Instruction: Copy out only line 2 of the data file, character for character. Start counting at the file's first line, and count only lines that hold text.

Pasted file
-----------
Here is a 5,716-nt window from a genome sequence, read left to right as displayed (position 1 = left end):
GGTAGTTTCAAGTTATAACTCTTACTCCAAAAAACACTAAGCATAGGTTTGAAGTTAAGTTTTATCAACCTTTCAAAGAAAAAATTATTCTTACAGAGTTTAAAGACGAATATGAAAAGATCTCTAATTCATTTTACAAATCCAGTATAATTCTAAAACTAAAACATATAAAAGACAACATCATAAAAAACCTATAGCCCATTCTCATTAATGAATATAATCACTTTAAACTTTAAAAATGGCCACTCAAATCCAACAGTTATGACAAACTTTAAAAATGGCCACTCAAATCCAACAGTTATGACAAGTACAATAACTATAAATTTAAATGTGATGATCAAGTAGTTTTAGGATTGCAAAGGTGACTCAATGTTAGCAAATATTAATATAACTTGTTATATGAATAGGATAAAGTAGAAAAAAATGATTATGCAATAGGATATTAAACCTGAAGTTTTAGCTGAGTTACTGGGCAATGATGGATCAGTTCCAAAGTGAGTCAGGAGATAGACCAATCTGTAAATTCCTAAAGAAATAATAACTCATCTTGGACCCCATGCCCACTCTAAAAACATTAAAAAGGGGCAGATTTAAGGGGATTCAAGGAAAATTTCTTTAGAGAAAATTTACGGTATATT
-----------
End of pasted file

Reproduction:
GGTAGTTTCAAGTTATAACTCTTACTCCAAAAAACACTAAGCATAGGTTTGAAGTTAAGTTTTATCAACCTTTCAAAGAAAAAATTATTCTTACAGAGTTTAAAGACGAATATGAAAAGATCTCTAATTCATTTTACAAATCCAGTATAATTCTAAAACTAAAACATATAAAAGACAACATCATAAAAAACCTATAGCCCATTCTCATTAATGAATATAATCACTTTAAACTTTAAAAATGGCCACTCAAATCCAACAGTTATGACAAACTTTAAAAATGGCCACTCAAATCCAACAGTTATGACAAGTACAATAACTATAAATTTAAATGTGATGATCAAGTAGTTTTAGGATTGCAAAGGTGACTCAATGTTAGCAAATATTAATATAACTTGTTATATGAATAGGATAAAGTAGAAAAAAATGATTATGCAATAGGATATTAAACCTGAAGTTTTAGCTGAGTTACTGGGCAATGATGGATCAGTTCCAAAGTGAGTCAGGAGATAGACCAATCTGTAAATTCCTAAAGAAATAATAACTCATCTTGGACCCCATGCCCACTCTAAAAACATTAAAAAGGGGCAGATTTAAGGGGATTCAAGGAAAATTTCTTTAGAGAAAATTTACGGTATATT